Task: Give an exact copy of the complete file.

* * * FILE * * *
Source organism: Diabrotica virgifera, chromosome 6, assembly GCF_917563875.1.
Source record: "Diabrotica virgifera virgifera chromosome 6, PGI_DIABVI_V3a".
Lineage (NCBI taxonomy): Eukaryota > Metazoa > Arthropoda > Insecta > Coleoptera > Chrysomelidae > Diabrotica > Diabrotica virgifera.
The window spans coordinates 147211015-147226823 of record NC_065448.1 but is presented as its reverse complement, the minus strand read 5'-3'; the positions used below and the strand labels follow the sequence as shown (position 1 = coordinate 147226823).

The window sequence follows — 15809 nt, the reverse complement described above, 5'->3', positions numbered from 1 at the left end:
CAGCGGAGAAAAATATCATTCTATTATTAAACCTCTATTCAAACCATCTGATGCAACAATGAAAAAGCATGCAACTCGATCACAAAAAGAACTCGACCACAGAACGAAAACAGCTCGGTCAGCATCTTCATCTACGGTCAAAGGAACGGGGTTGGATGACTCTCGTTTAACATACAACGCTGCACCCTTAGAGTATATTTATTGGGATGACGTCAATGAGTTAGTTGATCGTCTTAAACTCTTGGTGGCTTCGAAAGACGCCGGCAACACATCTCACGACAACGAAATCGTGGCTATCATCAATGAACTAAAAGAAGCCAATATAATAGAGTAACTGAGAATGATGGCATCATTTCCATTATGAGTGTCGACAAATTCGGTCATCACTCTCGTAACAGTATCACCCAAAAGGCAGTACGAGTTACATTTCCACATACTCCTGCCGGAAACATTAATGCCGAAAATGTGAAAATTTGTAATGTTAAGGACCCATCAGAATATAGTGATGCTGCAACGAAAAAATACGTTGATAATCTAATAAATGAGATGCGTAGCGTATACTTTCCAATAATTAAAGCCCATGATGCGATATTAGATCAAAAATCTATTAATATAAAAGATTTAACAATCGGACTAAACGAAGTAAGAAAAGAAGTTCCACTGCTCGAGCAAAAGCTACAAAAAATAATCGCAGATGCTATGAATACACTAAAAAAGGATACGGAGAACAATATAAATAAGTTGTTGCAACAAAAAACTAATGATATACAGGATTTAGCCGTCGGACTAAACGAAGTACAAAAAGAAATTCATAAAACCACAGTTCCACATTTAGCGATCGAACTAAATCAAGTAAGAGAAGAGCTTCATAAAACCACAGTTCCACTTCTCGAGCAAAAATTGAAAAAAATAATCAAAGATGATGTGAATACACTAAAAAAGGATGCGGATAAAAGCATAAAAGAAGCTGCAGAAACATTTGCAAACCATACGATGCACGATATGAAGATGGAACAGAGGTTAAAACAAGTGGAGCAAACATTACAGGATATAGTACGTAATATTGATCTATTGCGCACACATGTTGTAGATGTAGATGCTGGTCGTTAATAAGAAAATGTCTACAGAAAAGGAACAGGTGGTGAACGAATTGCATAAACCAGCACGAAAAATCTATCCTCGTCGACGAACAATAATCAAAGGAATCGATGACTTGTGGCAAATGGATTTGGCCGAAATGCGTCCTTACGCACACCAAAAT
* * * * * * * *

Source organism: Diabrotica virgifera, chromosome 6, assembly GCF_917563875.1.
Source record: "Diabrotica virgifera virgifera chromosome 6, PGI_DIABVI_V3a".
Lineage (NCBI taxonomy): Eukaryota > Metazoa > Arthropoda > Insecta > Coleoptera > Chrysomelidae > Diabrotica > Diabrotica virgifera.
The window spans coordinates 147211015-147226823 of record NC_065448.1 but is presented as its reverse complement, the minus strand read 5'-3'; the positions used below and the strand labels follow the sequence as shown (position 1 = coordinate 147226823).

The window sequence follows — 15809 nt, the reverse complement described above, 5'->3', positions numbered from 1 at the left end:
CAGCGGAGAAAAATATCATTCTATTATTAAACCTCTATTCAAACCATCTGATGCAACAATGAAAAAGCATGCAACTCGATCACAAAAAGAACTCGACCACAGAACGAAAACAGCTCGGTCAGCATCTTCATCTACGGTCAAAGGAACGGGGTTGGATGACTCTCGTTTAACATACAACGCTGCACCCTTAGAGTATATTTATTGGGATGACGTCAATGAGTTAGTTGATCGTCTTAAACTCTTGGTGGCTTCGAAAGACGCCGGCAACACATCTCACGACAACGAAATCGTGGCTATCATCAATGAACTAAAAGAAGCCAATATAATAGAGTAACTGAGAATGATGGCATCATTTCCATTATGAGTGTCGACAAATTCGGTCATCACTCTCGTAACAGTATCACCCAAAAGGCAGTACGAGTTACATTTCCACATACTCCTGCCGGAAACATTAATGCCGAAAATGTGAAAATTTGTAATGTTAAGGACCCATCAGAATATAGTGATGCTGCAACGAAAAAATACGTTGATAATCTAATAAATGAGATGCGTAGCGTATACTTTCCAATAATTAAAGCCCATGATGCGATATTAGATCAAAAATCTATTAATATAAAAGATTTAACAATCGGACTAAACGAAGTAAGAAAAGAAGTTCCACTGCTCGAGCAAAAGCTACAAAAAATAATCGCAGATGCTATGAATACACTAAAAAAGGATACGGAGAACAATATAAATAAGTTGTTGCAACAAAAAACTAATGATATACAGGATTTAGCCGTCGGACTAAACGAAGTACAAAAAGAAATTCATAAAACCACAGTTCCACATTTAGCGATCGAACTAAATCAAGTAAGAGAAGAGCTTCATAAAACCACAGTTCCACTTCTCGAGCAAAAATTGAAAAAAATAATCAAAGATGATGTGAATACACTAAAAAAGGATGCGGATAAAAGCATAAAAGAAGCTGCAGAAACATTTGCAAACCATACGATGCACGATATGAAGATGGAACAGAGGTTAAAACAAGTGGAGCAAACATTACAGGATATAGTACGTAATATTGATCTATTGCGCACACATGTTGTAGATGTAGATGCTGGTCGTTAATAAGAAAATGTCTACAGAAAAGGAACAGGTGGTGAACGAATTGCATAAACCAGCACGAAAAATCTATCCTCGTCGACGAACAATAATCAAAGGAATCGATGACTTGTGGCAAATGGATTTGGCCGAAATGCGTCCTTACGCACACCAAAAT